JAMA. 1905;XLV(19):1394-1397. doi:10.1001/jama.1905.52510190030001g.
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On Jan. 10, 1905, Professor Dittrich, head of the Department of Legal Medicine in the German University in Prague, performed an autopsy on a woman aged 25, who had died suddenly during the night of January 8. The report from the police department stated merely that the woman had "heart disease" for some time. The heart revealed such an interesting condition that Professor Dittrich at once sent it to the pathologic institute for further study.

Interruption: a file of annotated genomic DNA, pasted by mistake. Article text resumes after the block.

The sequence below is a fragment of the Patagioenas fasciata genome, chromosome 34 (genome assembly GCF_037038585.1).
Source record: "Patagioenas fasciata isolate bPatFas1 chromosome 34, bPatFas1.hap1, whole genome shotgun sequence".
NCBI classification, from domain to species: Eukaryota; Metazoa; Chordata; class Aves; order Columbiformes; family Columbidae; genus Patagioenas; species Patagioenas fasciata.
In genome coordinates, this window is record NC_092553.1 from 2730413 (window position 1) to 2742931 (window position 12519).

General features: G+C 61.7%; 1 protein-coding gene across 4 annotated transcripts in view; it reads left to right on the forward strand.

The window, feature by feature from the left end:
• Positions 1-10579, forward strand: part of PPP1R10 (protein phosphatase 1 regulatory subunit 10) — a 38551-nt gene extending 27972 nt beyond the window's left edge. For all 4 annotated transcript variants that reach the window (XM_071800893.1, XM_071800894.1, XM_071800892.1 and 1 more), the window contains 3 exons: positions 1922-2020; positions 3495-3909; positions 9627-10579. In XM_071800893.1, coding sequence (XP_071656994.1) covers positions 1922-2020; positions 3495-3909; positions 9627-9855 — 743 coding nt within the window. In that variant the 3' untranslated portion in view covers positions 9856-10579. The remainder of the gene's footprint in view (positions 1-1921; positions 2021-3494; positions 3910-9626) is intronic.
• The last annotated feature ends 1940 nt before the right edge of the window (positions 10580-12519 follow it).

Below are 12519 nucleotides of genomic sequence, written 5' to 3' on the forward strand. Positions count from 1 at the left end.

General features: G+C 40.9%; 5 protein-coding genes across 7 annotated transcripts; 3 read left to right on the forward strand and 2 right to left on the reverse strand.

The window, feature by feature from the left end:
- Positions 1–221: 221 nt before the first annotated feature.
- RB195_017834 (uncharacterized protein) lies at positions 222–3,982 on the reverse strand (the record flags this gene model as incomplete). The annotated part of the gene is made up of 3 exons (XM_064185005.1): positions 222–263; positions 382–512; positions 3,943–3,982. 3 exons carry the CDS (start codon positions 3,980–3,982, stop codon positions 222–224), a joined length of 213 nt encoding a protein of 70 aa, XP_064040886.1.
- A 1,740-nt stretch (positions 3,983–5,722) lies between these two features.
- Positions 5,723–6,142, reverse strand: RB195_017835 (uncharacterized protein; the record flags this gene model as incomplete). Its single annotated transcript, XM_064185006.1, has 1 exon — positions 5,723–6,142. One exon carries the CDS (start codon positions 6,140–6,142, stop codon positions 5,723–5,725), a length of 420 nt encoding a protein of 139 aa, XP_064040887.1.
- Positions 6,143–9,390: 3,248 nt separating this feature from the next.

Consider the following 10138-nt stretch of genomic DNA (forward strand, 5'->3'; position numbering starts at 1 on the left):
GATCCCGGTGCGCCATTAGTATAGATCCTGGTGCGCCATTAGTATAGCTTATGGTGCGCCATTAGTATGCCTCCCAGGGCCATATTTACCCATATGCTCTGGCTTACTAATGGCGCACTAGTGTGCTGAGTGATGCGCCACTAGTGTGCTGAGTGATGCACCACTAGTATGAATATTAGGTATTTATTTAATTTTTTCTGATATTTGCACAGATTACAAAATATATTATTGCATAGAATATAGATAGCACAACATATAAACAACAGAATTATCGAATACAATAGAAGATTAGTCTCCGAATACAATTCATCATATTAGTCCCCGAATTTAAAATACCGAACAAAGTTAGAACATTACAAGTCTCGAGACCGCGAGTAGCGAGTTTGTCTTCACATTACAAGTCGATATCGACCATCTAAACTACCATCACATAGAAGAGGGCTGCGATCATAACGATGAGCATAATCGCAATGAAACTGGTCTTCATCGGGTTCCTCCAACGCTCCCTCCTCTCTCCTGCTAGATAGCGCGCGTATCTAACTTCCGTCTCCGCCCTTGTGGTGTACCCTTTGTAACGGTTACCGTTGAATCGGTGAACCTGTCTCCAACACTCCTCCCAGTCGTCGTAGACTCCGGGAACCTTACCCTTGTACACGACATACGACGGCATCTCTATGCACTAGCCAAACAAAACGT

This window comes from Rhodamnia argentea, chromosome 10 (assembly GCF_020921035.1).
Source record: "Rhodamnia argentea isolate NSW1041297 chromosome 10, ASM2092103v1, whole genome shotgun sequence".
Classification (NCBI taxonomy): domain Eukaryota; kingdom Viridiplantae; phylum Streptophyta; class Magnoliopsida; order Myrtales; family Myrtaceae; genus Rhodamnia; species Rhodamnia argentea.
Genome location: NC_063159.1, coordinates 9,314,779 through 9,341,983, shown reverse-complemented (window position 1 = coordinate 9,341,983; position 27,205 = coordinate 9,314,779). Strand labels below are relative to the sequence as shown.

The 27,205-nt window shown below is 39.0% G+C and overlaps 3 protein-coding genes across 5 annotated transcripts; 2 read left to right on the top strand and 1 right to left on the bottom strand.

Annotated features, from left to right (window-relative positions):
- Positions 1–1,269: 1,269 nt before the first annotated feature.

AUTOPSY REPORT.  The findings at the autopsy, according to the data kindly furnished by Professor Dittrich, were, briefly, as follows:

General Appearance.  —The body was of medium height, stout but well built and well nourished. The brain was normal, somewhat anemic. The lungs were perfectly normal, no sign of tuberculosis being found; some of the bronchial lymph glands, however, showed the presence of calcified nodules. The liver and spleen were hyperemic, otherwise normal. The gastrointestinal


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